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# Note for Graph and Network Theory - GNT by Abhishek Apoorv

• Graph and Network Theory - GNT
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Abhishek Apoorv
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Graph and Network Theory Ernesto Estrada Department of Mathematics and Statistics University of Strathclyde, Glasgow Introduction ................................................................................................................................ 2 1 The language of graphs and networks .................................................................................... 3 1.1 Graph operators ................................................................................................................ 3 1.2 General graph concepts .................................................................................................... 5 1.3 Types of graphs ................................................................................................................ 6 2 Graphs in condensed matter physics ....................................................................................... 7 2.1 Tight-binding models ....................................................................................................... 7 2.1.1 Nullity and zero-energy states ................................................................................... 9 2.2 Hubbard model ............................................................................................................... 10 3 Graphs in statistical physics .................................................................................................. 12 4 Feynman graphs .................................................................................................................... 16 4.1 Symanzik polynomials and spanning trees .................................................................... 17 4.2 Symanzik polynomials and the Laplacian matrix .......................................................... 20 4.3 Symanzik polynomials and edge deletion/contraction ................................................... 21 5 Graphs and electrical networks ............................................................................................. 21 6 Graphs and vibrations ........................................................................................................... 23 6.1 Graph vibrational Hamiltonians ..................................................................................... 24 6.2 Network of Classical Oscillators .................................................................................... 24 6.3 Network of Quantum Oscillators ................................................................................... 26 7 Random graphs ..................................................................................................................... 28 8 Introducing complex networks ............................................................................................. 30 9 Small-World networks .......................................................................................................... 32 10 Degree distributions ............................................................................................................ 34 10.1 ‘Scale-free’ networks................................................................................................... 36 11 Network motifs ................................................................................................................... 37 12 Centrality measures ............................................................................................................. 38 1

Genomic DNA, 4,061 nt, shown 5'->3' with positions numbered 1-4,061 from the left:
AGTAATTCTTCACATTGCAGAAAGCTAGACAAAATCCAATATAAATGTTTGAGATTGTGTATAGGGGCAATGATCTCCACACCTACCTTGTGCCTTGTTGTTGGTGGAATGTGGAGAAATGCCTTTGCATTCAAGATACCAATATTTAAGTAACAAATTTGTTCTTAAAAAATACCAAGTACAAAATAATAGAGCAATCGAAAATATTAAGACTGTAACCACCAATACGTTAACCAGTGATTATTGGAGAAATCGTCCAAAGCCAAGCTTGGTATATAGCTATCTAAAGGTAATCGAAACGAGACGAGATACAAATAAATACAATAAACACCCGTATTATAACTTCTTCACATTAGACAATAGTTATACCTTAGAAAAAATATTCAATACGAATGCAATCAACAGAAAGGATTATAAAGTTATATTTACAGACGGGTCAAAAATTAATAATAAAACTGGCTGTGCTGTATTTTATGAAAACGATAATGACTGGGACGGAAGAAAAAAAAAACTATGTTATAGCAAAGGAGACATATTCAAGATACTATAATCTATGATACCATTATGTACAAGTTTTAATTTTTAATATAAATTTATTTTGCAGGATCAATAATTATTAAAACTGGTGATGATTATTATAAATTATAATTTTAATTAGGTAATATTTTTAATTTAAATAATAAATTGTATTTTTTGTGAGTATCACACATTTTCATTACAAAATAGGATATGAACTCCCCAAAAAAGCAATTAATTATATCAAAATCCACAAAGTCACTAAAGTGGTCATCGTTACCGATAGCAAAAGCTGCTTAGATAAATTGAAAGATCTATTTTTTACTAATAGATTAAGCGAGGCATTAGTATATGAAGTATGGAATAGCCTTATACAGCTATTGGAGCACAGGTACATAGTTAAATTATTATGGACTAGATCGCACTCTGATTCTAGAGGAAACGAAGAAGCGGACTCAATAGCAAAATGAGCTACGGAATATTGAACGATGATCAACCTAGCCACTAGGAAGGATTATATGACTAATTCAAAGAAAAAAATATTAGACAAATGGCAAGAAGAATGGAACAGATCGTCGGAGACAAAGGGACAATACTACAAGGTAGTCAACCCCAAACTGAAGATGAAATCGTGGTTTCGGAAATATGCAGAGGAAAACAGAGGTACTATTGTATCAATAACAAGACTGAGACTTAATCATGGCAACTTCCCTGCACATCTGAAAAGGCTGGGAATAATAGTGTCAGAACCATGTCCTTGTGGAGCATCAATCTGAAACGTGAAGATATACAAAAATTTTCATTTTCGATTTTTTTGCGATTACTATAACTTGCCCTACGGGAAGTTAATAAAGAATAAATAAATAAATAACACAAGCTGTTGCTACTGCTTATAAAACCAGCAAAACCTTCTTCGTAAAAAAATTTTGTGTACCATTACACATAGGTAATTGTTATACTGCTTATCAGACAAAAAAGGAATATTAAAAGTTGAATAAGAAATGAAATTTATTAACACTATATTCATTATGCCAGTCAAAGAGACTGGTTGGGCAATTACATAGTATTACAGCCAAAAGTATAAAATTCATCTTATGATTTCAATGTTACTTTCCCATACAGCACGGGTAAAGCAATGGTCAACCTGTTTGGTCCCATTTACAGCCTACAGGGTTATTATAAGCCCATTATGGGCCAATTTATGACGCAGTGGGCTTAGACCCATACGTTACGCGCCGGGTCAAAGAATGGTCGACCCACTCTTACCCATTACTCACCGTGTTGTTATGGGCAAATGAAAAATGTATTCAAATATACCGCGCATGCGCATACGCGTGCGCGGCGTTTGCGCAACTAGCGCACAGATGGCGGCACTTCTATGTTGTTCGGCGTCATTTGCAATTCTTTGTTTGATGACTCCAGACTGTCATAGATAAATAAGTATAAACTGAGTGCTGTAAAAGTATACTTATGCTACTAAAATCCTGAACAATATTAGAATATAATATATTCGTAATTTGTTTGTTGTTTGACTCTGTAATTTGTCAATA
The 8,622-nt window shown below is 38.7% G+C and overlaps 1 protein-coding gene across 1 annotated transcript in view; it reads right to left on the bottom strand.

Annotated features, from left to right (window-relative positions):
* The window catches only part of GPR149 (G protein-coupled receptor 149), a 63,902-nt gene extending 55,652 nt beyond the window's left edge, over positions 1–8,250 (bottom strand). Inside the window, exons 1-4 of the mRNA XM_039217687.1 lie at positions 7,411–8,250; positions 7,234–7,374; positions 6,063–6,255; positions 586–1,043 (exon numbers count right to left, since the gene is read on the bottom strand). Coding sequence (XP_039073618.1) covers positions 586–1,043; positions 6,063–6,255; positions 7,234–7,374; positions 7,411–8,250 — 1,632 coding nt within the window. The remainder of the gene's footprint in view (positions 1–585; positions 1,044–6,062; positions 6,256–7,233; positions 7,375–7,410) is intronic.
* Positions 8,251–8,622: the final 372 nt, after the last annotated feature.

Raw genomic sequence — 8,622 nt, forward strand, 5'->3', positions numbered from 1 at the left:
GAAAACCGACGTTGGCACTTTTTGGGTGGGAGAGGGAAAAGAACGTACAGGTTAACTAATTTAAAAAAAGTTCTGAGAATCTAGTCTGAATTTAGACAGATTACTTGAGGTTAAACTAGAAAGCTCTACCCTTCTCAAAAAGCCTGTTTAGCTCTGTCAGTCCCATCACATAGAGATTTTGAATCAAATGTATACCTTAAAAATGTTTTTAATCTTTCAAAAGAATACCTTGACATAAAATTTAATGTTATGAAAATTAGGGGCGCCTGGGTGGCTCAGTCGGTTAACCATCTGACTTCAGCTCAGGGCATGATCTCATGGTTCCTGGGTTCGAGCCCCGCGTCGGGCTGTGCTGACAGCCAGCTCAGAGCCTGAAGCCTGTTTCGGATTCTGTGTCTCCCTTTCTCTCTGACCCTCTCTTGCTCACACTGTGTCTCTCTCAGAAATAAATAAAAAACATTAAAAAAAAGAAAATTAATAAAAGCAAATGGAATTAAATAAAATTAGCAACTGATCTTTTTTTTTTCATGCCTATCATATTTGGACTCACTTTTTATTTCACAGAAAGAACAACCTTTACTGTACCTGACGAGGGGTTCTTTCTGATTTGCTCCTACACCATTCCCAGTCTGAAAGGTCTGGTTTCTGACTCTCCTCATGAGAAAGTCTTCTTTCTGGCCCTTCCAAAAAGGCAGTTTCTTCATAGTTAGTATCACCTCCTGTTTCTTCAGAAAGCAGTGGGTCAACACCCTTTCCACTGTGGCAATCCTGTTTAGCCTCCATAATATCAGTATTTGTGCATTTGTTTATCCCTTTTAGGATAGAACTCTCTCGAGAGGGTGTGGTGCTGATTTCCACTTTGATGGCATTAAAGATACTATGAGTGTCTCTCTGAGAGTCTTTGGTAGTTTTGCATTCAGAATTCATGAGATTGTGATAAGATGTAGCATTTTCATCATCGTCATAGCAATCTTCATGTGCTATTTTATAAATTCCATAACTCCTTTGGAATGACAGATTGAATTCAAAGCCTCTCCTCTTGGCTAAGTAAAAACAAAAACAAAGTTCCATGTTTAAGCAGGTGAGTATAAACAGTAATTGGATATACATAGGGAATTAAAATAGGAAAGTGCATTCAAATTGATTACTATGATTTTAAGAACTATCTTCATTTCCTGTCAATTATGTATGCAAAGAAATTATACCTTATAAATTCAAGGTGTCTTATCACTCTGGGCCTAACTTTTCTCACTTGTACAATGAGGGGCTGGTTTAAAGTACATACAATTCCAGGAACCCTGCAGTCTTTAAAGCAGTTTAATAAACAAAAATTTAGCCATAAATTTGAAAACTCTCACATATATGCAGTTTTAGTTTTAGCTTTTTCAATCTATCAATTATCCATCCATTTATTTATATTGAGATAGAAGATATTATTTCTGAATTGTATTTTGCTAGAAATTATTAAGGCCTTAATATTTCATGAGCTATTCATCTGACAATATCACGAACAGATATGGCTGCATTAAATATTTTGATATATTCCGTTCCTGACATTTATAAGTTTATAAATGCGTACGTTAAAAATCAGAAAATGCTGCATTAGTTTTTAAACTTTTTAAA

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13 Statistical mechanics of networks ....................................................................................... 41 13.1 Communicability in networks ...................................................................................... 42 14 Communities in networks ................................................................................................... 43 15 Dynamical processes on networks ...................................................................................... 45 15.1 Consensus ..................................................................................................................... 45 15.2 Synchronization in networks ........................................................................................ 47 15.3 Epidemics on networks ................................................................................................ 48 Glossary ................................................................................................................................... 50 List of works cited ................................................................................................................... 51 Further reading ......................................................................................................................... 53 Introduction Graph Theory was born in 1736 when Leonhard Euler published “Solutio problematic as geometriam situs pertinentis” (The solution of a problem relating to the theory of position) (Euler, 1736). This history is well documented (Biggs et al., 1976) and widely available in any textbook of graph or network theory. However, the word graph appeared for the first time in the context of natural sciences in 1878, when the English mathematician James J. Sylvester wrote a paper entitled “Chemistry and Algebra” which was published in Nature (Sylvester, 1877-78), where he wrote that “Every invariant and covariant thus becomes expressible by a graph precisely identical with a Kekulean diagram or chemicograph”. The use of graph theory in condensed matter physics, pioneered by many chemical and physical graph theorists (Harary, 1968; Trinajstić, 1992), is today well established; it has become even more popular after the recent discovery of graphene. There are few, if any, areas of physics in the XXIst century in which graphs and network are not involved directly or indirectly. Hence it is impossible to cover all of them in this Chapter. Thus I owe the reader an apology for the incompleteness of this Chapter and a promise to write a more complete treatise. For instance, quantum graphs are not considered in this Chapter and the reader is referred to a recent introductory monograph on this topic for details (Berkolaiko, Kuchment, 2013). In this chapter we will cover some of the most important areas of applications of graph theory in physics. These include condensed matter physics, statistical physics, quantum electrodynamics, electrical networks and vibrational problems. In the second part we summarise some of the most important aspects of the study of complex networks. This is an interdisciplinary area which has emerged with tremendous impetus in the XXIst century which studies networks appearing in complex systems. These systems range from molecular and biological to ecological, social and technological systems. Thus graph theory and network theory have helped to broaden the horizons of physics to embrace the study of new complex systems. We hope this chapter motivates the reader to find more about the connections between graph/network theory and physics, consolidating this discipline as an important part of the curriculum for the physicists of the XXIst century. 2